For over a century, built-up roofing membranes have been used on homes throughout the United States. These roof systems typically have several layers of bitumen and reinforcing fabric over a base layer of asphalt. A single-layer system might use a type of polyethylene (TPO) or EPDM membrane. Bitumen can be asphalt, coal tar, or a cold-applied adhesive. The top layer protects the layers below from debris and water penetration.
ARMA describes a built-up roof as a multi-ply system that is made up of multiple layers of asphalt or ply sheets. These layers are typically laid over insulation to create a back-up roof and a water-resistant barrier. ARMA also defines the benefits and drawbacks of built-up roofing systems. In general, the benefits outweigh the drawbacks. This article will provide a basic overview of the construction and application of both types of roofing.
One of the biggest benefits of a built-up roof system is its durability. A roof with this type of material is extremely durable, lasting between 40 and 50 years. This is why they are so popular in the industrial roofing industry. They are also incredibly low-maintenance, meaning they are perfect for commercial buildings and will never need replacement. In addition, built-up roofing can be installed on almost any type of commercial roof deck, and they are extremely versatile and durable.
While built-up roofing has been around for decades, newer types of BUR include a layer of rigid insulation, increasing the energy efficiency of homes. Essentially, a built-up roof has three parts: the base, the shingles, and the bitumen material. Bitumen can be applied hot or cold, either sprayed or squeegeed on. When installed hot, the material does not give off any toxic fumes. Cold built-up roofing uses special fabrics.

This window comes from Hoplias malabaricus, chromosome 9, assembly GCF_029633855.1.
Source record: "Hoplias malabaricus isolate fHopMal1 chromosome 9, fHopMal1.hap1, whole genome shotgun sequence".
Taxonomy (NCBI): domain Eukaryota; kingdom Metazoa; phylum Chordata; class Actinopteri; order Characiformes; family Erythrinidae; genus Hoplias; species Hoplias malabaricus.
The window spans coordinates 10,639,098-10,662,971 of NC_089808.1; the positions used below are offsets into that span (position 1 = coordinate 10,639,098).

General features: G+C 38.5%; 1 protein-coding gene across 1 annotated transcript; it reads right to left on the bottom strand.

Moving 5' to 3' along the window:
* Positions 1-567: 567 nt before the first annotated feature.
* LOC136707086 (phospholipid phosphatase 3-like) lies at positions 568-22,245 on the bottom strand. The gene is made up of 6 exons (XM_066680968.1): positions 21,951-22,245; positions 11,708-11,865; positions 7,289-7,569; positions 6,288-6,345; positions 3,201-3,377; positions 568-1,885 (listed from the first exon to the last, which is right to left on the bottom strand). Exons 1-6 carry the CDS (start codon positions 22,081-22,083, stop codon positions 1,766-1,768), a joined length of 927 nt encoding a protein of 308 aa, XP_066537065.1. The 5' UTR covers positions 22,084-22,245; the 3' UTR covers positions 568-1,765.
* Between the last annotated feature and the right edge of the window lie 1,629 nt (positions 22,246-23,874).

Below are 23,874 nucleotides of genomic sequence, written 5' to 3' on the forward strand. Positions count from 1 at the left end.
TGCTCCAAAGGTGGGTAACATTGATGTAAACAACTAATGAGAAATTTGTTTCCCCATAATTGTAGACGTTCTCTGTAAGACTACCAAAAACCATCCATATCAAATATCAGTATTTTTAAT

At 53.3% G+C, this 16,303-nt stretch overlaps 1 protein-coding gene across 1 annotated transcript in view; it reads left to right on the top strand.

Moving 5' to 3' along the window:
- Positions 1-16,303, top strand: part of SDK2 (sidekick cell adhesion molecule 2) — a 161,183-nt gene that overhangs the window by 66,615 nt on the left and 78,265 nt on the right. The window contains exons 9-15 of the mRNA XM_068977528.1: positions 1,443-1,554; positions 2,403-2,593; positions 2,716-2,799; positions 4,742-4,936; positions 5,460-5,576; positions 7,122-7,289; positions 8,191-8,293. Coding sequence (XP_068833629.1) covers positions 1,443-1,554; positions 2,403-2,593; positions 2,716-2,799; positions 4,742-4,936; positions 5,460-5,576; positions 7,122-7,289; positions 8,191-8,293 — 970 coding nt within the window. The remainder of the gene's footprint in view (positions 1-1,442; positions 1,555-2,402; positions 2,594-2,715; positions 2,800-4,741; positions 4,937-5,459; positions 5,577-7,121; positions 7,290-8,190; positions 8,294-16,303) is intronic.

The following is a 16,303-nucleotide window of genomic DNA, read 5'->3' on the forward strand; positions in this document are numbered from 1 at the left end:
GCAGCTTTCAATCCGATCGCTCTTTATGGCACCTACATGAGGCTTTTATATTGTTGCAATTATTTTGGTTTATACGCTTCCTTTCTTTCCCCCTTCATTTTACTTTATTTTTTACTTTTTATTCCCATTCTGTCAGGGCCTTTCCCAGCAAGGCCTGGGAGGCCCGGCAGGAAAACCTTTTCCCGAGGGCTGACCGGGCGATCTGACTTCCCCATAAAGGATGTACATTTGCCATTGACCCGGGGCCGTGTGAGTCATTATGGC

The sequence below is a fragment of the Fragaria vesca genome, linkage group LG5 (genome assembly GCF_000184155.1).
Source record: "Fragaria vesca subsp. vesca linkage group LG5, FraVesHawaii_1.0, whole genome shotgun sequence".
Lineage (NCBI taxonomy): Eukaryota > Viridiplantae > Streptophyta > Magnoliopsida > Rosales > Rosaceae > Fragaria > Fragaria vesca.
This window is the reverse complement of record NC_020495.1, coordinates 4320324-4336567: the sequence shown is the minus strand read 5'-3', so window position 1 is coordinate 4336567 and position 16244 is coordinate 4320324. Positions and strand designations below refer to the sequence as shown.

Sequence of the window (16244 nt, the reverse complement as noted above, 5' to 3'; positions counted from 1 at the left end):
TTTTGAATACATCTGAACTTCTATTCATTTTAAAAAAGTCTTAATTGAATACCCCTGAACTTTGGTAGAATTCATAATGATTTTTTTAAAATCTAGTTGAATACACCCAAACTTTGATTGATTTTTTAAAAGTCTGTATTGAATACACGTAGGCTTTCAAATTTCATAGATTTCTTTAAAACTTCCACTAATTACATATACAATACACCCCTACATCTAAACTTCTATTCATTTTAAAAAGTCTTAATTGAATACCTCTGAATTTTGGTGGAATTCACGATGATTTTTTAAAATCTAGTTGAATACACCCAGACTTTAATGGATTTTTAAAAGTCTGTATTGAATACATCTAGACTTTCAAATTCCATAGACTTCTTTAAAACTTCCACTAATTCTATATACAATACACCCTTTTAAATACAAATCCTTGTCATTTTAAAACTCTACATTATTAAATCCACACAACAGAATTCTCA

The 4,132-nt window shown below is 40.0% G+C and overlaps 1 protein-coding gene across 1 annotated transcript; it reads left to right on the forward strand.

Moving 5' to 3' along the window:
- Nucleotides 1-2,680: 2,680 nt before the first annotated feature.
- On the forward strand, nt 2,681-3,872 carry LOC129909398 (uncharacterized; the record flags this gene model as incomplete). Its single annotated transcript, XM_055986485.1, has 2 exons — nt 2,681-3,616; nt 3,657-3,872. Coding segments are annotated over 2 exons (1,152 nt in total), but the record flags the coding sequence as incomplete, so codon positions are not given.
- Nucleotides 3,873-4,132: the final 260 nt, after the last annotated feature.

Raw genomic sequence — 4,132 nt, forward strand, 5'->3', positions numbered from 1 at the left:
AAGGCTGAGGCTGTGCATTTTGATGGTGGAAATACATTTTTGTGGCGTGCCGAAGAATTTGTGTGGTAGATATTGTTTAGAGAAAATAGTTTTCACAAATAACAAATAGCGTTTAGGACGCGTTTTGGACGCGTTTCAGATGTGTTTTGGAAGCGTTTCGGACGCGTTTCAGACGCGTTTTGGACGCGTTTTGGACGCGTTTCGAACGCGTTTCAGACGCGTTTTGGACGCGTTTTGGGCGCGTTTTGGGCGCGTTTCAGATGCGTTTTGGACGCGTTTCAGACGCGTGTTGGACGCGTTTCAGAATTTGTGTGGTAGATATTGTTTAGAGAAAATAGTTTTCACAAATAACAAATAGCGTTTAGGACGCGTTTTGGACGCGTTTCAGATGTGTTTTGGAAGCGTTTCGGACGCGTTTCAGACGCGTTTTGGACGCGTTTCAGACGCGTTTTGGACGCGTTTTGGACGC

Unlike other forms of roofing, BUR is durable and heavy. Unlike other roofing options, BUR is also highly reflective. Because of this, it reduces energy bills and maintains interior temperatures. It is one of the oldest roofing systems, and many commercial buildings have found it to be highly beneficial. But it still has its flaws, so it’s important to choose an experienced, certified contractor to install your new roof.
Built-up roofing is a great option for a flat or low-slope roof. Because it is made up of several layers, it offers excellent waterproofing. The layers are made of thick materials that prevent water from leaking through. In addition to its durability, built-up roofing offers easy repair. When damaged, the roofing materials are easily patched. They are also extremely easy to replace when needed. And if you are concerned about the cost of replacement, consider a built-up system.
The layers of built-up roofing are commonly made of fiberglass or organic material. They are manufactured in rolls 36 inches wide and are glued together with bitumen. This bitumen is usually made from coal tar or asphalt, which will give the roof a waterproof surface. The last layer is covered with gravel or stone. Because it is durable, built-up roofing can last for more than four decades. This type of roofing system is especially good for low slope roofs and flat surfaces.